In the light of recent discoveries (recently posted on this website) that some advanced prostate cancer patients harbor specific genetic mutations, a recent study summarized in the July 7th National Library of Medicine MedLine Plus suggested that testing for inherited abnormalities in DNA repair genes could provide patients and family members important information about their health and cancer risk. The research team led by Dr. Michael Walsh, a geneticist and pediatric oncologist at Memorial Sloan Kettering Cancer Center in New York states that “historically, the main benefit of identifying cancer-causing mutations has been prevention and early detection in families. Now we can use inherited genomic information to target treatment, with specific therapies shown to be effective in those with specific genomic subsets of prostate cancer.”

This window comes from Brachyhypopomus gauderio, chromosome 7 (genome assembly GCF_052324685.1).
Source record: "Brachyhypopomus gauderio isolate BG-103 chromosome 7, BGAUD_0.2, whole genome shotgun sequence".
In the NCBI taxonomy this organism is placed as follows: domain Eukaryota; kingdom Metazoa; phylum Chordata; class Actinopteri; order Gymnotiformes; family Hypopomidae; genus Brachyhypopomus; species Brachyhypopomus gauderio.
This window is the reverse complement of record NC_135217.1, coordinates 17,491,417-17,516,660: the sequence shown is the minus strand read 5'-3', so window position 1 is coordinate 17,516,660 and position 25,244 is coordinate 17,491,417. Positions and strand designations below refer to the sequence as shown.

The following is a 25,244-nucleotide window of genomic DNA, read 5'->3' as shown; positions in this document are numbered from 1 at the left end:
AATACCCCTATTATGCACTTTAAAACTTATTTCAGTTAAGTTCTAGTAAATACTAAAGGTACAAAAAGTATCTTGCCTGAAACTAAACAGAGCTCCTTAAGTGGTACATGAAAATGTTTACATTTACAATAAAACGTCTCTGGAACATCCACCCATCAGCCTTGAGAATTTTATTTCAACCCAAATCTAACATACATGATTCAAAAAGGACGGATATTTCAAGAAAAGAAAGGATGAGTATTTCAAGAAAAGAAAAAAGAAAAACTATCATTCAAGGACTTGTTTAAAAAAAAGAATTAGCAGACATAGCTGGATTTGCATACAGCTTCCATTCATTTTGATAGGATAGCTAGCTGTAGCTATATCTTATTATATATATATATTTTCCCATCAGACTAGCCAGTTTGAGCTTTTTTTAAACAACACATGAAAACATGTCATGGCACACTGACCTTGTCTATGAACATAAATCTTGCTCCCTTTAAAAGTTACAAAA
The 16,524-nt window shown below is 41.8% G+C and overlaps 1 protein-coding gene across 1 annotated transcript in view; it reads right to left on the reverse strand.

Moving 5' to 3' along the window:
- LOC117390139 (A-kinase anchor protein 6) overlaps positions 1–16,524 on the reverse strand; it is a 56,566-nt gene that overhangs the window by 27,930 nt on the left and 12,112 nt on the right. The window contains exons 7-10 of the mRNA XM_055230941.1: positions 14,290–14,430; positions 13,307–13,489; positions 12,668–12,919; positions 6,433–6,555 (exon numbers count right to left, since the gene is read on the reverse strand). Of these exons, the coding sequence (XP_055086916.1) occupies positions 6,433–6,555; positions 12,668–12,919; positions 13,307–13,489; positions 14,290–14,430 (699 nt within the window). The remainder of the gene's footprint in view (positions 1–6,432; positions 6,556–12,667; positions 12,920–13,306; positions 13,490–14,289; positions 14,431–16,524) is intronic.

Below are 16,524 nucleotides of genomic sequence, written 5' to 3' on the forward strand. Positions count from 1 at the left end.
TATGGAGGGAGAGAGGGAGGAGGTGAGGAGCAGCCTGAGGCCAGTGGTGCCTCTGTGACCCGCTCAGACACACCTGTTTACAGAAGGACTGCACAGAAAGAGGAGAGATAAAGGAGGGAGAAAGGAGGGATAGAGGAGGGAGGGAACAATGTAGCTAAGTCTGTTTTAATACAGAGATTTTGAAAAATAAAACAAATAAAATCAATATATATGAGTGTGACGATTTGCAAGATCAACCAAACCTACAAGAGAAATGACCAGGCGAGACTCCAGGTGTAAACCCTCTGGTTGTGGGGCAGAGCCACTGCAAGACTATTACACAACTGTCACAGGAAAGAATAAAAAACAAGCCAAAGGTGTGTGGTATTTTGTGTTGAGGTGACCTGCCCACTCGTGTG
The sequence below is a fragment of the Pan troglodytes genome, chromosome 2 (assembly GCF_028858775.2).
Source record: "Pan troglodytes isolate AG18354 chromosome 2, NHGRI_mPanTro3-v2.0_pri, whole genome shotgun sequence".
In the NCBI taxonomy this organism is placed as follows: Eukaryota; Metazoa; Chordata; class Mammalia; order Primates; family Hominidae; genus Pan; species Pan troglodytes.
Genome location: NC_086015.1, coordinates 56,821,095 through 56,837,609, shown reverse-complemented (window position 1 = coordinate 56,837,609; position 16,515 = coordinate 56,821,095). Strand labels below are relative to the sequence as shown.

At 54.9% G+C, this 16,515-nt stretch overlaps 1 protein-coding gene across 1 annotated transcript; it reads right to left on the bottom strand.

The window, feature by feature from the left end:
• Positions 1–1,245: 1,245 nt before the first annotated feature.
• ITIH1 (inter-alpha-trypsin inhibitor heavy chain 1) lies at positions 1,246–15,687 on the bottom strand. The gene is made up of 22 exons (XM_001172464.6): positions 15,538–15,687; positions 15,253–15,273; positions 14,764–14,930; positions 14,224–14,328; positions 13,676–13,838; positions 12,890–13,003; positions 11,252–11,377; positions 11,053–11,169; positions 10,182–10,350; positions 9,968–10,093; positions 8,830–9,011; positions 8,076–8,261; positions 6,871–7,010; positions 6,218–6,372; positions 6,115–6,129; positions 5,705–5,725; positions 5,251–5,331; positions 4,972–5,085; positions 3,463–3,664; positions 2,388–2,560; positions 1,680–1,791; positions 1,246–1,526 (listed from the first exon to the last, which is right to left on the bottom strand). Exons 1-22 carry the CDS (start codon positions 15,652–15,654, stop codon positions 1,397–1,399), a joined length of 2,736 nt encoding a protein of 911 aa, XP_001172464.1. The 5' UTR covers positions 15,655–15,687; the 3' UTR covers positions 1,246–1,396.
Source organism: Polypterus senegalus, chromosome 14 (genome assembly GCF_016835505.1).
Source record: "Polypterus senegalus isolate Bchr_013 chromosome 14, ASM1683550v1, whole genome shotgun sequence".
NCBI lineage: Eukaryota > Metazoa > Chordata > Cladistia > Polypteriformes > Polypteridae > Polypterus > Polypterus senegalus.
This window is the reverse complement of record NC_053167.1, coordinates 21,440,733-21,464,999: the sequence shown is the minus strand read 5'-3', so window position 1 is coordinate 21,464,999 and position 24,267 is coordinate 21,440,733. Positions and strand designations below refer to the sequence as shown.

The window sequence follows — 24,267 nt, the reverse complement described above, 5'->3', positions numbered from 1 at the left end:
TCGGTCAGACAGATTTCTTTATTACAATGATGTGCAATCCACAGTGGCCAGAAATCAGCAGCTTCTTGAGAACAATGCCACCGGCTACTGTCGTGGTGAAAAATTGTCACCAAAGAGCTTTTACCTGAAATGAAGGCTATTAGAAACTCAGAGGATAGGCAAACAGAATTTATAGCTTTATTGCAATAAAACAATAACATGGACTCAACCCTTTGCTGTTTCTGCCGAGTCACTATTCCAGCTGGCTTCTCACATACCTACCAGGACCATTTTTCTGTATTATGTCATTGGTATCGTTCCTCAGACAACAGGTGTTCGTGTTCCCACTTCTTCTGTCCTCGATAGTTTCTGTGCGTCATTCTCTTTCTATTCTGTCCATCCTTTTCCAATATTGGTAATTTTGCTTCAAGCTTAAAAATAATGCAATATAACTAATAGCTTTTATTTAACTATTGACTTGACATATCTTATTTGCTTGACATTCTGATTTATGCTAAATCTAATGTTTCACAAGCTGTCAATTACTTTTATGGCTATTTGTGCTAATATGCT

The research team found a link between advanced prostate cancer and mutations in DNA repair genes. The mutations occur far more often in men with advanced disease than in those with prostate cancer that hasn’t spread, the study authors said. In addition, men with the abnormal repair genes are more likely to have close relatives with cancers other than prostate cancer compared to men without the mutations. These findings could help identify families that are at high risk for cancer and help prevent it in future generations, the researchers said.